Last week, I provided some tips on how to limit the stresses of moving internationally. This week, I am going to try to provide tips to limit stresses about your taxes when moving overseas.
Leaving your home country usually does not mean that you are beyond the reach of its tax authorities. Any income from investments or other sources that is in effect in your home country usually remains subject to tax. Your earnings abroad may be taxed directly by your host country.
In most cases as an expatriate, you will pay taxes to your country of residence, however that may be defined. In some cases, your country of residence may have an agreement of exemption, or double-tax treaty, with your home country. This means that your home country credits your payment to your host country, so that the same income is not taxed twice.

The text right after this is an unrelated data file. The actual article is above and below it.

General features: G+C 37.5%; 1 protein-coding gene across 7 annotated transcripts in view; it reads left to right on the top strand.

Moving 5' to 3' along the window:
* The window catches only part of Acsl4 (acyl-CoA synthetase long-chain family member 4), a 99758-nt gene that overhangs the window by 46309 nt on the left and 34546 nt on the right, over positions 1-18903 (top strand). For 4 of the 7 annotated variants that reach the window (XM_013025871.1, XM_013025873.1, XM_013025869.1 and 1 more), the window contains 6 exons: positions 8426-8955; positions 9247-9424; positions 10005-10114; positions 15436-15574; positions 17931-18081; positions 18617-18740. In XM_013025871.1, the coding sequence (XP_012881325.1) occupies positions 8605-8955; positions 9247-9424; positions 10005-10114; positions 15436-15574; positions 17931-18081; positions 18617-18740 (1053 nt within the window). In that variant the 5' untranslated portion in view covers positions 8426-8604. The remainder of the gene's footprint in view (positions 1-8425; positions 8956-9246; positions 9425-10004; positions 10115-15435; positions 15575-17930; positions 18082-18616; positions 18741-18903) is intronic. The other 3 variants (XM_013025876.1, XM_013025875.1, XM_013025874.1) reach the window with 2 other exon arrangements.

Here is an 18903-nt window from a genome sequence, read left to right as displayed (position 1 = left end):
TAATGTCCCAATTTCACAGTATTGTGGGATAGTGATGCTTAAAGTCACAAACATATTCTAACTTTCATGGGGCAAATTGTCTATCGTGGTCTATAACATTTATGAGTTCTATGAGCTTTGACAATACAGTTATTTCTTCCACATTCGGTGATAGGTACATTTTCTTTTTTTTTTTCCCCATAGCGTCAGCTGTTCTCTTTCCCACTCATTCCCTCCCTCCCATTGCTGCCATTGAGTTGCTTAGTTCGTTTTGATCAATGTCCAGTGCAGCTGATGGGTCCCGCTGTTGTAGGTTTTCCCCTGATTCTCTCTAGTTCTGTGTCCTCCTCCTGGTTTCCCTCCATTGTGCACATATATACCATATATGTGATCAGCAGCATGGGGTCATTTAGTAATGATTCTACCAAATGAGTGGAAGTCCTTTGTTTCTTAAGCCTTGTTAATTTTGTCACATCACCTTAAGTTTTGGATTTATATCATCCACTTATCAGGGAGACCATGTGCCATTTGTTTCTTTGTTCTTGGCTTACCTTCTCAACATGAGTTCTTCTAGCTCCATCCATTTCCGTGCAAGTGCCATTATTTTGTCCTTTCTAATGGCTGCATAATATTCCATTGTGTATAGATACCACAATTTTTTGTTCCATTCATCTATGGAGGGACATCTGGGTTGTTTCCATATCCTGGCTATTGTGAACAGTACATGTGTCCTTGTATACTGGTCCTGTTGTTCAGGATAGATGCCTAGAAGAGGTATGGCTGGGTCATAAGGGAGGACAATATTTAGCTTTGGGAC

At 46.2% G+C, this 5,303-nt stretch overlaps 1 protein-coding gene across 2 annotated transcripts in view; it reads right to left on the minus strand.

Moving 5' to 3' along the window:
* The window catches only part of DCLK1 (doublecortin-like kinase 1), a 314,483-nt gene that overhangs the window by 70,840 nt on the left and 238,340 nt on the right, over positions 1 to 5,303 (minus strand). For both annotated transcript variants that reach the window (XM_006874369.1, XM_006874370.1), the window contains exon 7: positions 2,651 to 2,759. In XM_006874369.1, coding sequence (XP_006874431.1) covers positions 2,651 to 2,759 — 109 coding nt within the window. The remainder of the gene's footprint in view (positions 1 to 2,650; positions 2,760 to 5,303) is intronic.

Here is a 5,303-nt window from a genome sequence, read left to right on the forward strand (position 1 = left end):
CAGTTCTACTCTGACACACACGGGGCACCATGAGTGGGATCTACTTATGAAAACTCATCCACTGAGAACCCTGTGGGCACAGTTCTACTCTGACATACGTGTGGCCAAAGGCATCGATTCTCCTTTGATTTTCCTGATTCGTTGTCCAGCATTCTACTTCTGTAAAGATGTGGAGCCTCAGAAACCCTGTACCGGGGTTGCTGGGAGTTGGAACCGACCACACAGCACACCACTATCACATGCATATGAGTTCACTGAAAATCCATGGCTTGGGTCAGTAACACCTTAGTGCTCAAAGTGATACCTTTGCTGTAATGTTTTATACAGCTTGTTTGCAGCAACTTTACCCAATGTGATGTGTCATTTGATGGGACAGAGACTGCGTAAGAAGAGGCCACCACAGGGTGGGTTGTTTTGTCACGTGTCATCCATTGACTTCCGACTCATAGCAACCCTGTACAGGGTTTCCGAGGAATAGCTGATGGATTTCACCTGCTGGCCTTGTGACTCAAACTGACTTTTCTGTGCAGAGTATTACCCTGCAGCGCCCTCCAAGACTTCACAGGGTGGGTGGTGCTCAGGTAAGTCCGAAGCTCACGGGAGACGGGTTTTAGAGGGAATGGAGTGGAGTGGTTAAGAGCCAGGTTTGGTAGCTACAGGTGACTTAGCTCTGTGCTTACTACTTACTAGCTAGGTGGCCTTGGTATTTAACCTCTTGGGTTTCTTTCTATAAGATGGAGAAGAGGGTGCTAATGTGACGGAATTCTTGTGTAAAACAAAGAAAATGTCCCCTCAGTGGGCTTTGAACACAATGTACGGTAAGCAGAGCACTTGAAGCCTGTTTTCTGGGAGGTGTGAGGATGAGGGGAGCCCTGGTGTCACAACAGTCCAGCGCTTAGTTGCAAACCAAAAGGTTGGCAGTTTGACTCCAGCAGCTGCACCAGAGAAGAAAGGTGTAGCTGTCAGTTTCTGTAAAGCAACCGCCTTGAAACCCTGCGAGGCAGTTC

Receive tax advice before leaving:
Many employers provide tax counseling and assistance to their expatriate employees, either in-house or through outside consulting firms. If this service is not provided by your employer, you should establish your own contacts with an international accounting or consulting firm specializing in international tax matters.
Tax responsibilities for expatriates:
Contact your respective government agency for information on what your tax responsibilities will be while living away from your home country. In addition to contacting your appropriate government department, the consulate of your destination country may be able to provide useful information.
By knowing the tax laws in your new city overseas and learning about your tax responsibilities here, you won’t be taken surprised by a big tax bill at the end of the year and best of all, Uncle Sam won’t be knocking on your door.